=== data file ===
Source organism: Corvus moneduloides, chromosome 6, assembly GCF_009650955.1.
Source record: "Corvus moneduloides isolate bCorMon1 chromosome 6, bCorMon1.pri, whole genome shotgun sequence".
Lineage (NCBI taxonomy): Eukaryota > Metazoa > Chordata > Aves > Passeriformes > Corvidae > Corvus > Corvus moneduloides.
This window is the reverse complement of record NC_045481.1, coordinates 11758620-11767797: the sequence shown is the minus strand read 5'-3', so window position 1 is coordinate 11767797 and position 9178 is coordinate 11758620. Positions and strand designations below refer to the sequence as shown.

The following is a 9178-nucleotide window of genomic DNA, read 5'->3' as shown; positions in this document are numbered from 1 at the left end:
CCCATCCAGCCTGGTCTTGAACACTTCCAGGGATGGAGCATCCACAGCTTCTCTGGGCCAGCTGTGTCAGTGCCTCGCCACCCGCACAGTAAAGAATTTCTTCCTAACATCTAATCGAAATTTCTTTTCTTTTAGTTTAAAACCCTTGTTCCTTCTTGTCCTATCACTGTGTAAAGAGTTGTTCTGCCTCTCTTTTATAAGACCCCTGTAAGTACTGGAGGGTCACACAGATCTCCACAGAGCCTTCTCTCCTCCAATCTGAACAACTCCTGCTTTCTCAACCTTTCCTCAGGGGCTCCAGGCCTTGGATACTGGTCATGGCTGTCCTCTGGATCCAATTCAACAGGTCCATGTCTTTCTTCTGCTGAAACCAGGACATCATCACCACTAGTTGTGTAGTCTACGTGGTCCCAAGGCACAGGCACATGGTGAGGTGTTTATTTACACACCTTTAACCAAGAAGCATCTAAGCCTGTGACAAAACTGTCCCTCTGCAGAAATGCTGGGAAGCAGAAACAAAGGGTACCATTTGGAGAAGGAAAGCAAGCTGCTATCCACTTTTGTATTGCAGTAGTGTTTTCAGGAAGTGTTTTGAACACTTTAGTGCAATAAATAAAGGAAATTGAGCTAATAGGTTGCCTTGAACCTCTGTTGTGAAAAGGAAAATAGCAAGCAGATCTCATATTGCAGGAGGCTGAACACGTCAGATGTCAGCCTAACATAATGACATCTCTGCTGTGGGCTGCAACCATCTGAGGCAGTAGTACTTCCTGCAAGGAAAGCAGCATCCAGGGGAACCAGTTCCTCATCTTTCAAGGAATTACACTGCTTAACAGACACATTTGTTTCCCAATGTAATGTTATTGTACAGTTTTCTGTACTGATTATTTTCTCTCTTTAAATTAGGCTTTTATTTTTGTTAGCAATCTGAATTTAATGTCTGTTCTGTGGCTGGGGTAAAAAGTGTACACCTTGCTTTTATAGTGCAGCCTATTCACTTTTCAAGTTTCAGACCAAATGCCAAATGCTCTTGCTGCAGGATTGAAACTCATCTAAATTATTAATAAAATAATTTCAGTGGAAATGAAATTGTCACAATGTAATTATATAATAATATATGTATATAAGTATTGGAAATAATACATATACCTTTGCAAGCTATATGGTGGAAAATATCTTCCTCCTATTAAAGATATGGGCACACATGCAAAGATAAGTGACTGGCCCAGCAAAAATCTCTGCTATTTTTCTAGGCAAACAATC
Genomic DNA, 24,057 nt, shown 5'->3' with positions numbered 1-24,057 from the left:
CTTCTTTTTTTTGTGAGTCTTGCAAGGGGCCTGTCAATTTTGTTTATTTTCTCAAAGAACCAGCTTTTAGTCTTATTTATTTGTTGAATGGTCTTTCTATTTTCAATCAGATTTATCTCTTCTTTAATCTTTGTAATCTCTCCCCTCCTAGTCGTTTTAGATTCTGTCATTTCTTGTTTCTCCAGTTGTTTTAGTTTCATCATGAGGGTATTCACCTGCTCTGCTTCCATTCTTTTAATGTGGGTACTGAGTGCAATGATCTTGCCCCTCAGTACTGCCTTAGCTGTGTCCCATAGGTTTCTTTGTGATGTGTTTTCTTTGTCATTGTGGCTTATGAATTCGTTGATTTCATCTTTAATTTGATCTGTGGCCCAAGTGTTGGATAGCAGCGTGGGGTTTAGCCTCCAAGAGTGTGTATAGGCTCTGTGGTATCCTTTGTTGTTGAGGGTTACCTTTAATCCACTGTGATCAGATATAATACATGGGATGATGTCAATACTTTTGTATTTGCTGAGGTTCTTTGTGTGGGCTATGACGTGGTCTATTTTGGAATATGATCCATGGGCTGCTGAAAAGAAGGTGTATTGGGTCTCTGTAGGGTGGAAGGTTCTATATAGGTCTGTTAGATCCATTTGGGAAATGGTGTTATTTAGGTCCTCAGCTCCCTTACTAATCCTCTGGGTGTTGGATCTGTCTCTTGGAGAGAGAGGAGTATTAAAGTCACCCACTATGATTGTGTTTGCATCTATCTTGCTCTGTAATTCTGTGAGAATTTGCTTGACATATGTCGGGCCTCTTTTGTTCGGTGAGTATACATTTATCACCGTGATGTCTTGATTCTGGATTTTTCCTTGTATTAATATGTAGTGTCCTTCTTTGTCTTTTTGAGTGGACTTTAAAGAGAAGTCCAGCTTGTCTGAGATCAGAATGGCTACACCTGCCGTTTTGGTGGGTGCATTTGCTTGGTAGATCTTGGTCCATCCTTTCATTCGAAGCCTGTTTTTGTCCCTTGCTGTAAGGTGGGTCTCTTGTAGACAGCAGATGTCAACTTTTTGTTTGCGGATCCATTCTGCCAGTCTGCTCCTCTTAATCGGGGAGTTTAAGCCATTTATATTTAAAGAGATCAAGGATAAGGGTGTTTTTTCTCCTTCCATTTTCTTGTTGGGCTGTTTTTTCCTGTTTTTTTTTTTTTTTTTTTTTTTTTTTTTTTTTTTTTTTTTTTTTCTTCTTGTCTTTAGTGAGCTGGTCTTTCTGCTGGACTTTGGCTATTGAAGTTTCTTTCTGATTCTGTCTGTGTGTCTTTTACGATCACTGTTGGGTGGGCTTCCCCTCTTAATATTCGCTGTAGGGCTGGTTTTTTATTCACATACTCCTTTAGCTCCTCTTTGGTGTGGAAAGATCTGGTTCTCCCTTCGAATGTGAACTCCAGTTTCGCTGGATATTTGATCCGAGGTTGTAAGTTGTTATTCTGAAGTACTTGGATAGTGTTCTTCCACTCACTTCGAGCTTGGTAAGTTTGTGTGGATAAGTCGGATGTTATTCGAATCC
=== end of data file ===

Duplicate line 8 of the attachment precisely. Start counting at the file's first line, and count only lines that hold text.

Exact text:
CTTCTTTTTTTTGTGAGTCTTGCAAGGGGCCTGTCAATTTTGTTTATTTTCTCAAAGAACCAGCTTTTAGTCTTATTTATTTGTTGAATGGTCTTTCTATTTTCAATCAGATTTATCTCTTCTTTAATCTTTGTAATCTCTCCCCTCCTAGTCGTTTTAGATTCTGTCATTTCTTGTTTCTCCAGTTGTTTTAGTTTCATCATGAGGGTATTCACCTGCTCTGCTTCCATTCTTTTAATGTGGGTACTGAGTGCAATGATCTTGCCCCTCAGTACTGCCTTAGCTGTGTCCCATAGGTTTCTTTGTGATGTGTTTTCTTTGTCATTGTGGCTTATGAATTCGTTGATTTCATCTTTAATTTGATCTGTGGCCCAAGTGTTGGATAGCAGCGTGGGGTTTAGCCTCCAAGAGTGTGTATAGGCTCTGTGGTATCCTTTGTTGTTGAGGGTTACCTTTAATCCACTGTGATCAGATATAATACATGGGATGATGTCAATACTTTTGTATTTGCTGAGGTTCTTTGTGTGGGCTATGACGTGGTCTATTTTGGAATATGATCCATGGGCTGCTGAAAAGAAGGTGTATTGGGTCTCTGTAGGGTGGAAGGTTCTATATAGGTCTGTTAGATCCATTTGGGAAATGGTGTTATTTAGGTCCTCAGCTCCCTTACTAATCCTCTGGGTGTTGGATCTGTCTCTTGGAGAGAGAGGAGTATTAAAGTCACCCACTATGATTGTGTTTGCATCTATCTTGCTCTGTAATTCTGTGAGAATTTGCTTGACATATGTCGGGCCTCTTTTGTTCGGTGAGTATACATTTATCACCGTGATGTCTTGATTCTGGATTTTTCCTTGTATTAATATGTAGTGTCCTTCTTTGTCTTTTTGAGTGGACTTTAAAGAGAAGTCCAGCTTGTCTGAGATCAGAATGGCTACACCTGCCGTTTTGGTGGGTGCATTTGCTTGGTAGATCTTGGTCCATCCTTTCATTCGAAGCCTGTTTTTGTCCCTTGCTGTAAGGTGGGTCTCTTGTAGACAGCAGATGTCAACTTTTTGTTTGCGGATCCATTCTGCCAGTCTGCTCCTCTTAATCGGGGAGTTTAAGCCATTTATATTTAAAGAGATCAAGGATAAGGGTGTTTTTTCTCCTTCCATTTTCTTGTTGGGCTGTTTTTTCCTGTTTTTTTTTTTTTTTTTTTTTTTTTTTTTTTTTTTTTTTTTTTTTCTTCTTGTCTTTAGTGAGCTGGTCTTTCTGCTGGACTTTGGCTATTGAAGTTTCTTTCTGATTCTGTCTGTGTGTCTTTTACGATCACTGTTGGGTGGGCTTCCCCTCTTAATATTCGCTGTAGGGCTGGTTTTTTATTCACATACTCCTTTAGCTCCTCTTTGGTGTGGAAAGATCTGGTTCTCCCTTCGAATGTGAACTCCAGTTTCGCTGGATATTTGATCCGAGGTTGTAAGTTGTTATTCTGAAGTACTTGGATAGTGTTCTTCCACTCACTTCGAGCTTGGTAAGTTTGTGTGGATAAGTCGGATGTTATTCGAATCC